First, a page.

Social Innovation, generally acknowledged as the capacity to respond to emerging needs through new forms and/or models of collaboration, represents one of the fields in which the non-profit sector has demonstrated, mainly through its entrepreneurial wing, its distinctive and not residual characteristic.
On the social level, and more generally on the economic level, innovation is a process that while characterized by outcome uncertainty, cannot be understood as a casual or spontaneous result.
Innovation is to be understood rather as a strategy, an orientation that must be pursued on a collective level, a dimension in which – once again – the role played by rules and institutions seems to be crucial and by consequence the impact that its behavior can have.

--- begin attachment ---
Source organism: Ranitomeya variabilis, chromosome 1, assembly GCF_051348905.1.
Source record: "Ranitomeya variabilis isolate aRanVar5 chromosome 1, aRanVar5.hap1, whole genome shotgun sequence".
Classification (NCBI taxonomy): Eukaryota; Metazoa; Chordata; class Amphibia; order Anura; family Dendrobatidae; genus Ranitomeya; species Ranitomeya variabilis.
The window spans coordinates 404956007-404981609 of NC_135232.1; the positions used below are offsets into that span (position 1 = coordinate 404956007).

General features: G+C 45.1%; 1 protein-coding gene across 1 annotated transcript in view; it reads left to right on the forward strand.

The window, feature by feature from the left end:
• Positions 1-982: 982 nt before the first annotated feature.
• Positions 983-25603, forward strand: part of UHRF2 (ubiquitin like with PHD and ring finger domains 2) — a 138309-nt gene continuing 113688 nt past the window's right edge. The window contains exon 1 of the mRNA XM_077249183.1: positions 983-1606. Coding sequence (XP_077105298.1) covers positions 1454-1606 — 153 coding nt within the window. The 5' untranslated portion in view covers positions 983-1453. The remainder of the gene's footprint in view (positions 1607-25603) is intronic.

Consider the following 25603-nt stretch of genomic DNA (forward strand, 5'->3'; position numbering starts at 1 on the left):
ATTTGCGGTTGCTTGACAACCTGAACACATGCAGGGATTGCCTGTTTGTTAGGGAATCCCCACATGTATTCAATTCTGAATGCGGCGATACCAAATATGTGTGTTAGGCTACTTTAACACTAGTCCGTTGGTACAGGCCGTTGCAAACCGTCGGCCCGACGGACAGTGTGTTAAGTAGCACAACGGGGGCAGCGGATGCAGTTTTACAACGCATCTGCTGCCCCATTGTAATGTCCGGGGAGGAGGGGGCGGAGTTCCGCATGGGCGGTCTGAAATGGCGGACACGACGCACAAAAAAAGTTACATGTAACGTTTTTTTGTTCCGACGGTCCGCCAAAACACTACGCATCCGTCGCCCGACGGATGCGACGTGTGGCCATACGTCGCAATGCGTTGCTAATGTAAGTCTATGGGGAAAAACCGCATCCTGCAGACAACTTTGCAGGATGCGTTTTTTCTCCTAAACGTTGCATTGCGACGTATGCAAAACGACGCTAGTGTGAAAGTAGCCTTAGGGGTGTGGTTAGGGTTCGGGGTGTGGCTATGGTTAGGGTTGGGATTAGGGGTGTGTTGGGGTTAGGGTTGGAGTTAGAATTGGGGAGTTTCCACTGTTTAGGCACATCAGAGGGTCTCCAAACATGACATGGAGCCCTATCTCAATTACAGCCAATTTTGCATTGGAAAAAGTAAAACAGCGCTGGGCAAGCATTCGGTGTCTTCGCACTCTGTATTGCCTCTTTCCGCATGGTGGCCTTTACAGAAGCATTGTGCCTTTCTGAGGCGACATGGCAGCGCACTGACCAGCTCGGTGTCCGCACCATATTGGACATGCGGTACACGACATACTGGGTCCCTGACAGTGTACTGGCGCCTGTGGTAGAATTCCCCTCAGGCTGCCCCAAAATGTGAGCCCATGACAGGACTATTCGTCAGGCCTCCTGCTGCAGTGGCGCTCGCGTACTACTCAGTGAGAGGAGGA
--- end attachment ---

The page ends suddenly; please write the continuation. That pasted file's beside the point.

The study of innovation in economics begins with the famous contribution of Schumpeter, in which innovation is contextualized in an even more general theory of economic development, characterized by sudden and spontaneous changes that moves the system from a situation of initial equilibrium to a new status quo.
The “creative-destructive” process is what characterizes this passage from one phase to the next. It refers to the introduction of new economic rules that result from a new combination of elements that already exist. Entrepreneurs, individuals or organizations, lead these transformations, possessing a capacity to think out of the box and find new and better combinations of existing elements (ars combinatoria).